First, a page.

Nildram has issued two press releases, that detail a wide range of price reductions on their products, and have issued guidelines for its fair usage policy. The full press releases can be found on the Nildram website here and here.
As of 3rd March 2005, Nildram will be cutting the price of many of its consumer and business broadband services. Additionally in July 2005, it will be rolling out a 2Mbps service to all customers who are able to receive that speed, others will get the fastest speed service possible on their line. This new 2Mbps will be known as Broadband2, and cost £25.99 (inc VAT) a month, the existing 2gO service will be reduced in price to just £15.99 a month, with the charge for additional usage dropping to 99p per GigaByte (GB). Nildrams business product, Pro 2000 has been reduced to £56.56+VAT. Details on the regrades and how it will affect existing users can be found at broadband.nildram.net/regrades/.
New customers should see the price changes immediately, existing Nildram customers e.g. DSL 1000 and DSL 2000 users will have their price reduced from April 2005. This represents a price cut of 25% and 42% respectively. The regrades to 2Mbps will be free in July, but for a £12.93 fee you can fast-track your upgrade. Older Surf 500 customers will need to pay £12.93 as a one-off fee to regrade to Broadband2.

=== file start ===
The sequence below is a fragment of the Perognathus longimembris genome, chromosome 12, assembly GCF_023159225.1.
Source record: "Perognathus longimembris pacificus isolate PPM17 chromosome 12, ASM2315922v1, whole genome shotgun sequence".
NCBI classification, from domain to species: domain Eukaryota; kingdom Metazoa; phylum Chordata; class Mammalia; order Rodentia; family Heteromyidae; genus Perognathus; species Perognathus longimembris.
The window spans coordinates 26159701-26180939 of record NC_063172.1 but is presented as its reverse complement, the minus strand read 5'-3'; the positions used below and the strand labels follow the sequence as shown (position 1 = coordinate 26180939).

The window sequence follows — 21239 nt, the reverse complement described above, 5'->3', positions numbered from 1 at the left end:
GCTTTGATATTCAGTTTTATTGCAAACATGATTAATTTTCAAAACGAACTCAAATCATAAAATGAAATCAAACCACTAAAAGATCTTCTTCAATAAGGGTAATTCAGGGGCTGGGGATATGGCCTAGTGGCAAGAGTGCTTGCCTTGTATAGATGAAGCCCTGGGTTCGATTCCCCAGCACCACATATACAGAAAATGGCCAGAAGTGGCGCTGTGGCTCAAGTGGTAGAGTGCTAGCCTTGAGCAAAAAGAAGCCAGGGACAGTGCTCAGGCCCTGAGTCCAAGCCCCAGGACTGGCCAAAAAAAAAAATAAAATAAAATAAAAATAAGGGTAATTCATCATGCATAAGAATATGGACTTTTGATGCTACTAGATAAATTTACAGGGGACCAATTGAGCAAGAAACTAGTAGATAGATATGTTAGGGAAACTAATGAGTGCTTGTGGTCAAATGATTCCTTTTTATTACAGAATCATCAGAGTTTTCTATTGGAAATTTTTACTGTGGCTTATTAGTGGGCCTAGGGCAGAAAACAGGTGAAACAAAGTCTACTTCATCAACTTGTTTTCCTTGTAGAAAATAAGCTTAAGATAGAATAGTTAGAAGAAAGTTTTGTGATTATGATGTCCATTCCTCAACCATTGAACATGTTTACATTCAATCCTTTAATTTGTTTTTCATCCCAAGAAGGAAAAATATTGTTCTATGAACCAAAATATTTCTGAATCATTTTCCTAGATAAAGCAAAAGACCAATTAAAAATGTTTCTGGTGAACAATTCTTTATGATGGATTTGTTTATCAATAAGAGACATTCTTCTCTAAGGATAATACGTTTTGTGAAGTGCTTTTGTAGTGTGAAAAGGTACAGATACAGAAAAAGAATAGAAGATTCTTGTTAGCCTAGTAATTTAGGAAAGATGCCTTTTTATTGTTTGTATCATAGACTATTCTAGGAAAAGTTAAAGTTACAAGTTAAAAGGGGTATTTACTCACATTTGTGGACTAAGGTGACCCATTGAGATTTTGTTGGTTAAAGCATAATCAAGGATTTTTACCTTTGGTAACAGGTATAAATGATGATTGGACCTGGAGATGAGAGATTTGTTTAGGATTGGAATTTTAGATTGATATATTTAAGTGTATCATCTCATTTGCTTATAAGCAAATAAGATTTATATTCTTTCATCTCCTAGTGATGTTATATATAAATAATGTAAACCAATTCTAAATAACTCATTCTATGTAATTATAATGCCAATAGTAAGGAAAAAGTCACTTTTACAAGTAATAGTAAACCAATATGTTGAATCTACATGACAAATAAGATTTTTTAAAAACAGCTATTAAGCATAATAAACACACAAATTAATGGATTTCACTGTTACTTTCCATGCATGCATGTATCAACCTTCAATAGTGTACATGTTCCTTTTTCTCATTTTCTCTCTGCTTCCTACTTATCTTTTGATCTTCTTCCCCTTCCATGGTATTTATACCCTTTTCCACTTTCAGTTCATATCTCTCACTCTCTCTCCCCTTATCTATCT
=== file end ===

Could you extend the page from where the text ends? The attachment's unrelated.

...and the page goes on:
The price cuts and regrades come with a clarification of the fair usage policy. Nildram is to introduce a 50GB per month fair usage limit for non-business customers during the hours of 8am till midnight, seven days a week. For people who exceed the 50GB limit, the service will continue to run, but at a lower speed of 64kbps. Extra capacity can be purchased for 99p per GB. What is very different compared to other providers, is that is you have unused allowance in a month, you can carry it over to the next month. So for example if you use 40GB in August, your September allowance will actually be 60GB. Nildram has stated that it believes only 1% of its userbase will be affected by the 50GB fair usage limit, in other words 99% of people are using under this level per month.
To give you an idea of how much 50GB of data is, it would be equivalent to watching an average broadband video stream (300kbps) for around 11 hours a day, every day of the month.
There are currently no comments about this news item.